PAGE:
Monday, April 30, 2012

New Acquisition - Prada Car-Inspired Shoes

We were very excited to add three new contemporary acquisitions to our collection in April.  We appreciate the generosity of the team at Prada in Milan who donated to us three pairs of the most talked about shoes from their Spring/Summer 2012 Collection.  This collection is described by Prada as being "...based on he juxtaposition between 'sweet' femininity and the motoring universe.  This collection's footwear is also inspired by 1950s luxury cars".

The Prada catalogue describes the design inspiration for these unique shoes:

"Very traditional and feminine styles, such as mules, T-shaped and slingbacks, all symbols of elegance, are reviewed in an ironic light by means of introducing ironic, pop details such as car wings, lights, extra-large bows, flames and chrome plates that look like the American Cadillac cars.

Heels are high and thin, mainly stilettos, but some decorated wedges also show, for a very dynamic effect."

The Bata Shoe Museum is very excited to have these innovative shoes as part of our permanent collection and they can be seen in our B1 foyer between now and May 8th, 2012.

This pair of patent leather sling-back, wedge-heeled shoes features throat decorations of yellow roses framed by blue rhinestones.  The wedge heel is accented by novelty tail-lights and is reminiscent of the rear fins of cars from the 1950s.
These sling-back, wedge-heeled, T-strap sandals show to great effect the bold contrast of red and black which further embellishes the flame motif that is seen in many of the shoes designed by Prada for this season.

This pair of green, black and beige stiletto-heeled shoes features a series of Prada's design elements from this season; the flame motif and novelty tail-lights combine to create an unmistakable automotive reference.

Tuesday, April 24, 2012

Plastics Blog - Chapter 2 - When Good Plastics Go Bad

When Good Plastics Go Bad
By Samantha Conover
In my last blog I discussed the surprising prevalence of plastics within the Bata Shoe Museum. Today I would like to talk about why it’s important to identify and care for plastics. Plastics are often misconstrued as indestructible. In fact, plastics can degrade spectacularly, sometimes causing damage to materials nearby. This degradation can be unpredictable because of differing makeups in plastic composition (such as additives used in manufacture) and exposure to light, heat and moisture prior to museum storage. 

Extreme environmental weathering

Like most other materials, plastics are vulnerable to environmental weathering. Exposure to light, heat, oxygen and water can cause chemical reactions which alter the arrangement and type of chemical bonds present in a plastic. So when plastics break down visibly, they are also breaking down on a molecular level. The breakdown of a plastic can reveal itself in many ways including crumbling, cracking, stickiness, stiffness, yellowing, blooming and sweating.  Because the chemical makeup of a plastic will determine how a plastic breaks down, each type of plastic tends to degrade in its own particular ways. This is why it is so important to identify plastics, as it allows conservators to strategize ways to prevent this degradation.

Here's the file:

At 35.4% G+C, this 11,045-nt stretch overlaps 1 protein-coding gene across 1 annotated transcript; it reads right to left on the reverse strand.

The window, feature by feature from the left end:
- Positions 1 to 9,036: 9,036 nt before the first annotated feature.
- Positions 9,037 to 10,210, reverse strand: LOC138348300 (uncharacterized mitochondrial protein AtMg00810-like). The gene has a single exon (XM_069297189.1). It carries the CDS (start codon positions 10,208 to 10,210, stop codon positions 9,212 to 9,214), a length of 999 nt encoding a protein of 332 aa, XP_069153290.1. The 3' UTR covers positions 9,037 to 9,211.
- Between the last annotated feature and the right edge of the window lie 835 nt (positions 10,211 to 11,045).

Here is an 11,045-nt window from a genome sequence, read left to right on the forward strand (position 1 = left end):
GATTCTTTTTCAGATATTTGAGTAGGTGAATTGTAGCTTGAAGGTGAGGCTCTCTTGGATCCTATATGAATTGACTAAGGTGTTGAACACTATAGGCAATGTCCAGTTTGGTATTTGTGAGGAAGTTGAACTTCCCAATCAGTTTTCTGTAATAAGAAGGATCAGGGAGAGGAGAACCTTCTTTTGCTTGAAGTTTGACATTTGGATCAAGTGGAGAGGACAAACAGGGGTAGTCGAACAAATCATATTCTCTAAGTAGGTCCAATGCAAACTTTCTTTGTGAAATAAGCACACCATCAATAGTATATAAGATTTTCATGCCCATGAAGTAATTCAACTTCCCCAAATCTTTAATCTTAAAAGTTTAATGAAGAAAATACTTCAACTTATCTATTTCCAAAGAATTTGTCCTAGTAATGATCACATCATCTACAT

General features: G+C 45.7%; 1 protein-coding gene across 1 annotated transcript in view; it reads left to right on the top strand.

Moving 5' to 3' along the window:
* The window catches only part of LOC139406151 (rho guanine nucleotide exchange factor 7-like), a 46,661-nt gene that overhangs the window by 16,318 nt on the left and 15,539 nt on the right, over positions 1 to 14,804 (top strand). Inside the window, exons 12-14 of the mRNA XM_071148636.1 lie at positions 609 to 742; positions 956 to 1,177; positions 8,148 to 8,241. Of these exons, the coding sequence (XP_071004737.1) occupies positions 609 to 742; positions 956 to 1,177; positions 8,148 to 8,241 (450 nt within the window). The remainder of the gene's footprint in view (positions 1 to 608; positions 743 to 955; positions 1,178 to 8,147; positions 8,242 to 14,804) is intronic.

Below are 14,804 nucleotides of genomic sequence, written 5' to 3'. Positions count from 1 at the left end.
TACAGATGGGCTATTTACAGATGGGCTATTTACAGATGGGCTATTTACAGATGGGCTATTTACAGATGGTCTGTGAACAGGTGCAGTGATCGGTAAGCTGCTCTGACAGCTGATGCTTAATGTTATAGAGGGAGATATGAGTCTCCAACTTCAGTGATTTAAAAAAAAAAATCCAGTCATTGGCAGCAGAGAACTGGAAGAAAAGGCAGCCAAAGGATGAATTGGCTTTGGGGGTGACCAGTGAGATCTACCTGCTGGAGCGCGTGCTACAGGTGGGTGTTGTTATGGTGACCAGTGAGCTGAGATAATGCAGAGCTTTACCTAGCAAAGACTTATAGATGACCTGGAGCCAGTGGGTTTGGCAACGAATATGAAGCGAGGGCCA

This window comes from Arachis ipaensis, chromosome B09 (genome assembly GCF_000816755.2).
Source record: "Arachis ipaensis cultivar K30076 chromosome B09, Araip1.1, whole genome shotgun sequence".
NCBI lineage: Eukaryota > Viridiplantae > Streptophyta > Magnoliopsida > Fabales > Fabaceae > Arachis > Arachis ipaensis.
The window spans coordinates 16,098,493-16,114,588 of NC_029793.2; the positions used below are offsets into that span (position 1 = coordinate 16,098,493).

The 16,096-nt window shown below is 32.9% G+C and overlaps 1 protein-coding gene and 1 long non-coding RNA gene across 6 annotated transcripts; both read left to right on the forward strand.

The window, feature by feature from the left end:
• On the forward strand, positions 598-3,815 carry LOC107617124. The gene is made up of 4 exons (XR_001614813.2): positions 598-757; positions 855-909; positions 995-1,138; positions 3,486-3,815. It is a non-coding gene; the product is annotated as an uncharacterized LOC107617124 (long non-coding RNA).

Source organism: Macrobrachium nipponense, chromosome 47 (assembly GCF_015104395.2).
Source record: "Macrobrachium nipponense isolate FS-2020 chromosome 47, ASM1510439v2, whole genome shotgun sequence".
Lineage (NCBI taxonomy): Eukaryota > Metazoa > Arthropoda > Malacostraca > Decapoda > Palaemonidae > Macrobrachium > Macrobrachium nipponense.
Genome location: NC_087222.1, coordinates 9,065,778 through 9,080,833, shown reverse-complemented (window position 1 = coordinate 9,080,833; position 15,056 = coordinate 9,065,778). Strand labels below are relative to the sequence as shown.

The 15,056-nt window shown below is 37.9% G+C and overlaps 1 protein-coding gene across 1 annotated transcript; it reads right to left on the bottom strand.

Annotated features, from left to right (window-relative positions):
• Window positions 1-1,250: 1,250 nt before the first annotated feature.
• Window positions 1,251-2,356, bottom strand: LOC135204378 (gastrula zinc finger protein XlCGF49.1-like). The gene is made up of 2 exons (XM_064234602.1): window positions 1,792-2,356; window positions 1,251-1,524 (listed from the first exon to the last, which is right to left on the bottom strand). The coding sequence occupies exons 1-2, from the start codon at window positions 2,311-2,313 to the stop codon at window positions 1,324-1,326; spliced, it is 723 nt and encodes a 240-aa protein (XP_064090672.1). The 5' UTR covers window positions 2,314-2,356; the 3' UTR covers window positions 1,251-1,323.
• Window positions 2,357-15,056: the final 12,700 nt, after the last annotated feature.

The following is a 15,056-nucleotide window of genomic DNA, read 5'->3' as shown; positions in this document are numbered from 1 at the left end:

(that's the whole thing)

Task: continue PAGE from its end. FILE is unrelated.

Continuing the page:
Rubber is most susceptible to damage caused by exposure to oxygen.  Exposure to oxygen can cause crosslinking, a process that creates links between  linear polymer chains.  Rubber is often crosslinked intentionally in order to add strength and stability to the material. But when crosslinking happens unintentionally it can lead to brittleness.  Exposure to oxygen can also cause chain scission. This is when the long polymer chains of a plastic break off to form shorter chains. Chain scission can cause cracking and crumbling or softening and oozing.  Below are some images of shoes who have suffered due to oxidation.

The rubber sole of this boot used to be flexible. 

Now it's cracked and brittle.  This is likely due to crosslinking

The rubber sole of this shoe has become soft and sticky.  This is likely due to chain scission.  In order to prevent it from adhering to other surfaces, the conservator has attached a Mylar barrier.

 Exposure to UV radiation and light can cause the development of chromophoric groups.  This development causes a formerly white or transparent plastic to become yellow.  This is very common with objects made of nylon and PVC.  Below are images of shoes with nylon and PVC straps that used to be transparent, but turned opaque and yellow due to light exposure.